Sunday, October 2, 2016

Review of Realware by Rudy Rucker

They thought it was over at two books and released the omnibus Live Robots. They thought it was over at three books, and released the omnibus Moldies & Meatbops. But they were still wrong: there was yet a fourth book to come in Rudy Rucker’s Ware series: following upon Software, Wetware, and Freeware is Realware (2000).

Three years since the publishing of Freeware, and a total of eighteen years since the publishing of Software, Rucker once again took his time, thinking of original material and interesting directions to take his robot-human-moldie scenario. Thus, point blank, if you’ve read the three books to this point (or the omnibus containing said three books, natch), then Realware is more of the same stuzzidelic, Rucker-licious stuff. Not a droning on or a plateau of conception, Rucker continues to push the limits and break fresh ground in clever fashion in his wacky wacky world. Reality, and the possibilities for reality that the aliens at the completion of Freeware brought, completely change things. Caught up and pulled in their own direction by it, the group of characters that has amassed in the series to date, return. Yes, the king of the cheeseballs, Randy Karl Tucker, is back to set the reader rolling in the aisles…

But what could Realware cover that hasn’t already been covered? In Software the robots transferred human sentience to robot bodies. In Wetware, they performed the opposite: transferring robot minds into human bodies. And in Freeware, the algal-plastic called immipolex became a home to sentience. What then could Realware bring new to the table? Answer: the alla. Capable of bringing into reality essentially anything the imagination can think of, suffice to say, the Ware world is spun further from our reality. But the alla is not all. Working in conjunction with the matter generating device is the spatio-temporal essence of Om. Almost spiritual, Realware would seem to encapsulate a certain synergy of the great beyond with the metaphysical qualities and manifestations of information/data.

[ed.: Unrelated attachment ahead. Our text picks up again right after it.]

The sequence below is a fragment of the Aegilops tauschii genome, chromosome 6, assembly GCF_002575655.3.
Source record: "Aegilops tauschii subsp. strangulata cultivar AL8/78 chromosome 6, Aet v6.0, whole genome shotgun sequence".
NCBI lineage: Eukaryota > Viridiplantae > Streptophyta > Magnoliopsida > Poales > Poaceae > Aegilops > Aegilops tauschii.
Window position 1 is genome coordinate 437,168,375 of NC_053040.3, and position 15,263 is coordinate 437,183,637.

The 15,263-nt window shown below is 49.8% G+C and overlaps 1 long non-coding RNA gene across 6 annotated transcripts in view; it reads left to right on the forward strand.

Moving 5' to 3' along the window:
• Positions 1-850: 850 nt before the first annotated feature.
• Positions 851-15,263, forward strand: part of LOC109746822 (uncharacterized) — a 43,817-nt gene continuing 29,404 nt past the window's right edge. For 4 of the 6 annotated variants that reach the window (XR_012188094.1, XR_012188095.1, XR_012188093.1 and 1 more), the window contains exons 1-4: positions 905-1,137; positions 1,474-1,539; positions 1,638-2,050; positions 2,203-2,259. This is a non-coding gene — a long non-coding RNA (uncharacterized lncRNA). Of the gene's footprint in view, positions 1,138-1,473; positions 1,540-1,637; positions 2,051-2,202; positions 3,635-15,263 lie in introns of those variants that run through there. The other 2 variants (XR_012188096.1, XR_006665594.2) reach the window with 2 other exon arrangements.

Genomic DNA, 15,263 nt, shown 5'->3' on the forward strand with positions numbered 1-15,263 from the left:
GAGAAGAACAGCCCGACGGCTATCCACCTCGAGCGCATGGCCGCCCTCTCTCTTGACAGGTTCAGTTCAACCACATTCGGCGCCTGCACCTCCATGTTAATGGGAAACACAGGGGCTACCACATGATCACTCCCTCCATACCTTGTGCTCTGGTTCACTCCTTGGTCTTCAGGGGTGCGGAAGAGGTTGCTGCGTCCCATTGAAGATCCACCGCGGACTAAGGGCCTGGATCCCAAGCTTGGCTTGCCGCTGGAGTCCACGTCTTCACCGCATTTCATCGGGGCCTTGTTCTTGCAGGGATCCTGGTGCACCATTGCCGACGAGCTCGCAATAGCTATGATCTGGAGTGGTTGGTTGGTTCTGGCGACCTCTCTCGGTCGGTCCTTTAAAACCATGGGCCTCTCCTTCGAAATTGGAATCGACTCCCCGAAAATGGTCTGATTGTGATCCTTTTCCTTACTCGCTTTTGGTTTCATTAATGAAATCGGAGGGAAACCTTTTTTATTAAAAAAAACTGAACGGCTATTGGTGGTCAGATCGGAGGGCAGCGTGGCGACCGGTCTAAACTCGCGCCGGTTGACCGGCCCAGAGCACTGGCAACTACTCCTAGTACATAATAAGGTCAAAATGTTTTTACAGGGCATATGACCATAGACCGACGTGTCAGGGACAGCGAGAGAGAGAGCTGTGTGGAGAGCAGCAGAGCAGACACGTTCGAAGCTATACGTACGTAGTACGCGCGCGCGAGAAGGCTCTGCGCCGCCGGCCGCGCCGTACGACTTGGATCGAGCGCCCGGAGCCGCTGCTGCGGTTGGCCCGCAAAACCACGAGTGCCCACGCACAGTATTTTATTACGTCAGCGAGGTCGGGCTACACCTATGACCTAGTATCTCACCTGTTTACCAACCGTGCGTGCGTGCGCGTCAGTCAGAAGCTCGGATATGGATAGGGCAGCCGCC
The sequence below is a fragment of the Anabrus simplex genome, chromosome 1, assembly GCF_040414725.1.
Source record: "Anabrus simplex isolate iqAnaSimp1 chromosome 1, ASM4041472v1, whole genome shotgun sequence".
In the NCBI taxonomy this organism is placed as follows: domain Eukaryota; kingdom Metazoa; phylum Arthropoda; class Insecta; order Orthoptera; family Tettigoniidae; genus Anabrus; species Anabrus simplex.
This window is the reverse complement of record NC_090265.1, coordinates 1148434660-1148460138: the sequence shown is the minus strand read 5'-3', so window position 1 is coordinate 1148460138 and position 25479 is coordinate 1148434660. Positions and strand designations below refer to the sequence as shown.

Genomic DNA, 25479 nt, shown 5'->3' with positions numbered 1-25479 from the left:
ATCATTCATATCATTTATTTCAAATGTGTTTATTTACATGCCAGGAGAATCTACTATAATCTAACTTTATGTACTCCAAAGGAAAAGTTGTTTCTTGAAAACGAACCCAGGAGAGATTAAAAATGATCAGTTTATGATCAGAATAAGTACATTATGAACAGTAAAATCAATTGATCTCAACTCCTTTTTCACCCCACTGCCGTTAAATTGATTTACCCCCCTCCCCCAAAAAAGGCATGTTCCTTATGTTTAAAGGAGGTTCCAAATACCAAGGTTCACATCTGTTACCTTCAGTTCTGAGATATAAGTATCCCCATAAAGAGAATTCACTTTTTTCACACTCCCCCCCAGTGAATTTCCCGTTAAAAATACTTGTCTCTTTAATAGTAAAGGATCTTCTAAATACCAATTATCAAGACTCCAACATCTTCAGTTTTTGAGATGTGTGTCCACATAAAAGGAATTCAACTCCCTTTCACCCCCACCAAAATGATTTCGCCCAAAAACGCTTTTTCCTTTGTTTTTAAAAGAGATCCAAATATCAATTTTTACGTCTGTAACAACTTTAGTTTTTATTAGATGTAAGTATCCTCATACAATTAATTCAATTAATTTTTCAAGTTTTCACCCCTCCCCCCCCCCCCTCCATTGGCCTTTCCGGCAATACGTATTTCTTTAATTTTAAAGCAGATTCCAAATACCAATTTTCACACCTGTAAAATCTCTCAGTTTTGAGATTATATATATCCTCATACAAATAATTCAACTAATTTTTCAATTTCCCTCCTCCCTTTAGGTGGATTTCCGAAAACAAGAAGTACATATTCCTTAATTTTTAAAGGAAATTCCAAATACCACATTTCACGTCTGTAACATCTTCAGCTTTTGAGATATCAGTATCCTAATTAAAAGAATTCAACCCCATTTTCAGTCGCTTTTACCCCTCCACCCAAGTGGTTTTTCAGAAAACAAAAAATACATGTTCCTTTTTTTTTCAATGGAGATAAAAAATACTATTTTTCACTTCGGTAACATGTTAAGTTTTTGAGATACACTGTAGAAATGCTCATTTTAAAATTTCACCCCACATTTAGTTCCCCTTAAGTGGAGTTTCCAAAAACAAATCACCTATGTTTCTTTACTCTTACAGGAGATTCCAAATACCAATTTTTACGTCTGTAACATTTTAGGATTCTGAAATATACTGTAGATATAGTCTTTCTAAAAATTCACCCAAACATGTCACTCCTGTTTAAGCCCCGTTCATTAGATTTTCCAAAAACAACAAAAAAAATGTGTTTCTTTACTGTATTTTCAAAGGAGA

In the end, Realware is just more of the madcap yet intelligent fun that has identified the Ware series to date. Working with ideas similar to Bruce Sterling’s novelette “Kiosk,” the alla (a matter generator) is deployed to full, human effect, with humorous and sobering results. Moldies, immipolex blimps, Meta-martians, peace-keeping flying saucers, hyperspace, wo-wos, and many other hilarious and fascinating ideas flesh out the pages of a Randy Karl Tucker (and Willa Jean), Phil, Yoke, Kev, Babs, and Sta-Hi MooneyÄ…s adventure through the world twisted upside down (then inside out, then through a washing machine of space-time, then…) by material technology. The latest omnibus is simply titled The Ware Tetralogy, but who knows, maybe there is more to come?

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